The Beauty and History of Hickory Nut Gap Farm in North Carolina
The first time Ken Abbott visited Hickory Nut Gap Farm in Fairview, North Carolina, was with his daughter on a preschool class trip. Abbott had recently moved to North Carolina from Colorado so his wife could complete her residency in family medicine. He had worked as a photographer back in Colorado for 15 years, but because his wife was working upward of 90 hours a week, he spent a lot of time with his daughter, which didn’t leave him much time to seek out photography projects. But something changed during that visit.
“I saw it as an opportunity to photograph a beautiful place,” he said. “And not just wandering around to look for pictures I really didn’t have time to do.”
At first, Abbott was attracted to the history of the home and figured he would spend time working on a project that predated the family who purchased the home in 1916. Prior to then, the home had been an inn along the Drover’s Trail, a place where drivers could stop along the route to sleep and eat and store their livestock before trying to sell it in the local markets. It was an interesting story but a complicated one and, as it turned out, not as compelling as the more recent history.
“The more I photographed, the more I realized there was a whole unique story through the contemporary family and life of the farm,” he said.
The Historic Midcentury Modernist Motels of the New Jersey Coast
Staying overnight at one of the more than 150 motels in the Wildwoods can feel like traveling back in time.
The Wildwoods comprise three towns—Wildwood, Wildwood Crest, and North Wildwood— along a 5-mile barrier island on the southern New Jersey coastline. They started drawing tourists looking for summer sun and surf in the late 19th century, but things really picked up in the 1950s with the completion of the Garden State Parkway. That’s when middle-class motorists began arriving in droves, and motels started popping up by the hundreds over the next 20 years. Inspired by European high modernist design, they sported bright colors, angular features and distinctive, sometimes kitschy ornamentation. While about half of them have since given way to towering condominiums, those that remain are still family-owned and -operated, and little has changed about the way they look since they were constructed.
A Photographer’s Tribute to the Canadian Religious Colony He Left Behind
For most of Kelly Hofer’s life, he knew he didn’t fit in.
At the Hutterite colony in rural Manitoba, Canada, where he grew up with around 100 other people, young men were expected to observe religious customs, contribute to the community’s collective farms, and learn the skills necessary to join its firetruck-manufacturing trade. They weren’t supposed to be artists. And they certainly weren’t supposed to be gay.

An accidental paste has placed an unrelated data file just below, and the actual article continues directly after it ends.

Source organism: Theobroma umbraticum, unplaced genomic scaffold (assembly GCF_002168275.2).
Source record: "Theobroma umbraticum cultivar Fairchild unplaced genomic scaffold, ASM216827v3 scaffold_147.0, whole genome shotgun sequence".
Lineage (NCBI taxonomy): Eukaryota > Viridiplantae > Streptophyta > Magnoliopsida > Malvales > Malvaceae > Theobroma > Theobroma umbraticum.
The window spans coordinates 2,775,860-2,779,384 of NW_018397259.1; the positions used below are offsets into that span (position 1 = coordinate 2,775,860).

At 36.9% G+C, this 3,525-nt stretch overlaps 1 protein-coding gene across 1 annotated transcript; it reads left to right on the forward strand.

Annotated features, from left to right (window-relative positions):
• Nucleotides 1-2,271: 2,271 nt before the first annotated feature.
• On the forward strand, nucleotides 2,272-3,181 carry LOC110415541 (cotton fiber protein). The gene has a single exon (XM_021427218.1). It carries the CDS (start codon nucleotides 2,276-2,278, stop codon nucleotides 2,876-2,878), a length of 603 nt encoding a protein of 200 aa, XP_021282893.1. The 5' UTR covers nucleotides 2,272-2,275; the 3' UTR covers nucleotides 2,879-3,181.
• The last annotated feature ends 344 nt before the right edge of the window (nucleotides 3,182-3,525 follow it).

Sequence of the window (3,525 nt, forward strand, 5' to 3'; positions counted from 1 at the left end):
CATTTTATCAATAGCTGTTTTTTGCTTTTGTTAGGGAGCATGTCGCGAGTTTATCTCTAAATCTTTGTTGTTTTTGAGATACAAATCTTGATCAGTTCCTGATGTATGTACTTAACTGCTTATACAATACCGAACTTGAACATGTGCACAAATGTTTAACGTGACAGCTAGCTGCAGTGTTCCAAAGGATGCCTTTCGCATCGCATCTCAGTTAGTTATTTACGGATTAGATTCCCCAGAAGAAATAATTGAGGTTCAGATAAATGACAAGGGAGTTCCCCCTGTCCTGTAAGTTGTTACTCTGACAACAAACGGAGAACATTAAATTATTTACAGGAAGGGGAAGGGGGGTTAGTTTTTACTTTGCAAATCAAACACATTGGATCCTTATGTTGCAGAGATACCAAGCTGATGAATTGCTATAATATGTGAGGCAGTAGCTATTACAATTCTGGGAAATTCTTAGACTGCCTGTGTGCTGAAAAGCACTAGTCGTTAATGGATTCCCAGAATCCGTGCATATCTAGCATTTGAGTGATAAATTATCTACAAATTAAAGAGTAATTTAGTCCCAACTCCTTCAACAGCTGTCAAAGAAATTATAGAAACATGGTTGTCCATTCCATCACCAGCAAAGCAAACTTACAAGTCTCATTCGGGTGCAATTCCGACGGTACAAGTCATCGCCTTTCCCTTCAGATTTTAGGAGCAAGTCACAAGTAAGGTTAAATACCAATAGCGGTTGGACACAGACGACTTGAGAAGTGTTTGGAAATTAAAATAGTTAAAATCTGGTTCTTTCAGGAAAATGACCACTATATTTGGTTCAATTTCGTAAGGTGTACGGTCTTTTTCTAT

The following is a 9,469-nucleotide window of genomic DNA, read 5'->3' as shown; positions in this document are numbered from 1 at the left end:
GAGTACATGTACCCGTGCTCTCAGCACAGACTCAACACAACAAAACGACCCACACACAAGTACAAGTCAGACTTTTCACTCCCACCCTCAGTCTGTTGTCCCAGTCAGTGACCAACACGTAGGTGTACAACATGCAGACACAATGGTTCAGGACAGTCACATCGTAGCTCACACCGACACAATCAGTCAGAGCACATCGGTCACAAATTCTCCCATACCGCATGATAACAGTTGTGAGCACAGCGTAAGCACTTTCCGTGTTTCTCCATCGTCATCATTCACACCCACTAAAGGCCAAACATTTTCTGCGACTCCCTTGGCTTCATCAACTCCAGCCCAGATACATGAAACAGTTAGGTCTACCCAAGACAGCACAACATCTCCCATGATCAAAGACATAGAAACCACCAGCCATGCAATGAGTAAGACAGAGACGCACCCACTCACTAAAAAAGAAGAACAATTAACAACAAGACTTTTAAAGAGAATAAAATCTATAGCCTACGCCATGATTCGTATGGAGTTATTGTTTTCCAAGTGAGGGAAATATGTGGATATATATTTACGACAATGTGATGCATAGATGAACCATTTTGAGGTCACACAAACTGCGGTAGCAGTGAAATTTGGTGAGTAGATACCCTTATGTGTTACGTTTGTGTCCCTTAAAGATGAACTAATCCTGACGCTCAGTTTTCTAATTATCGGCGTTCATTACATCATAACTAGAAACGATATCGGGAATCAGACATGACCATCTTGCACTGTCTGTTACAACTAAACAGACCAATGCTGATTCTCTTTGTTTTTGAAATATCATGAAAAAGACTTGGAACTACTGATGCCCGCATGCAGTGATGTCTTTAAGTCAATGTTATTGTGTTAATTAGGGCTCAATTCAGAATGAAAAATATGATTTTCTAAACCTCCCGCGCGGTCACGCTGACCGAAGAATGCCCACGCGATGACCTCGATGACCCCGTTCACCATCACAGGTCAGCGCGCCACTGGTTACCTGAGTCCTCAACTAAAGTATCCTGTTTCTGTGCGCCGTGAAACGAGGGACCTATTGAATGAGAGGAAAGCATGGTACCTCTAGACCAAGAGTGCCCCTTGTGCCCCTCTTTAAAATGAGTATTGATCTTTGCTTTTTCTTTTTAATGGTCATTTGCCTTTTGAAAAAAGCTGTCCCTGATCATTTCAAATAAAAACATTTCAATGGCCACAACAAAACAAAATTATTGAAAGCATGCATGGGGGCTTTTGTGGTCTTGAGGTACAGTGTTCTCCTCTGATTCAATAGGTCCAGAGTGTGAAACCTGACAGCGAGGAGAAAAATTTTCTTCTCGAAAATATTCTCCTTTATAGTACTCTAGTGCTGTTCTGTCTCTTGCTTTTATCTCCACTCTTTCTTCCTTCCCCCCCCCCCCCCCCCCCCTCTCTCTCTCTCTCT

But early on, Hofer knew he was both of those things, which made life tough. He didn’t leave the Green Acres colony—one of many in Western Canada, the United States, and beyond that follow the religious and cultural tenets established in 16th-century Europe by Jacob Hutter—until he was 19. But while he lived there, one thing saved him: photography. From the age of 11 onward, Hofer found purpose photographing his friends and relatives and posting the images to sites like Flickr, mostly for the enjoyment of other Hutterites. His passion, however, was not encouraged at home.
“Photography wasn’t regarded as important, and I could never invest in myself that way. I couldn’t buy the gear, couldn’t get educated. It was really difficult. Traveling to places I wanted to shoot was impossible. Hutterites don’t travel if it’s not to another colony or for work,” he said.
Four years since he started a new independent life in Calgary, Hofer is now raising money on Kickstarter to fund the publication of a book, Hutterite, that collects his best photos taken over the course of his adolescence.
A Photographer Turns to His Camera to Cope With a Loved One’s Suicide
While he was living in London, photographer André Penteado received a call from his family in Brazil with news that his father had died. About a half-hour later he received a second call saying the cause of death was suicide. Penteado immediately flew home for the funeral and began documenting his experience with his camera. Over time he expanded the project by photographing himself wearing his father’s clothing, as well as documenting some more mundane items, including all of the coat hangers his father owned. That work became part of his series “Dad’s Suicide.”
Although Penteado believes in therapy, he said seeing a psychologist wasn’t working for him, so he sought out a support group back in London for people who were grieving the loss of someone due to suicide. Simply by going around the room and listening to the names of those who lost someone and the names of the people who committed suicide touched Penteado.
“Suddenly I felt listening to these people [gave me] a sense of belonging,” he said. “Suicide puts the family in a very strange place. There is a lot of guilt that comes, a lot of anger, and a lot of loneliness because there is still a taboo around it, so people don’t talk about it.”
Moved by the group, Penteado asked if they would join him in creating a new body of work that spoke to some of the feelings that were present about losing a loved one. That work became a three-part photography series and a video titled “I Am Not Alone.” He recently published the work as a book.
Meals From Your Favorite Works of Fiction Come to Life in These Magical Photos
They may be fictional, but characters in books still have to eat. In Charles Roux’s ongoing series “Fictitious Feasts,” their meals aren’t just abstractions but realistic, sumptuous tableaus that can evoke an entire invented world in one imaginatively rendered dining table.
Rolling Stone’s First Staff Photographer Reflects on Woodstock on Its 47th Anniversary
Forty-seven years after the Woodstock Music and Art Fair, it’s arguable whether there has since been anything like it. Baron Wolman, Rolling Stone’s first staff photographer, photographed the inaugural festival, which actually took place an hour’s drive from Woodstock, New York, in Bethel, New York, beginning Aug. 15, 1969. No one knew what to expect, he said, except the music lineup “was dynamite.”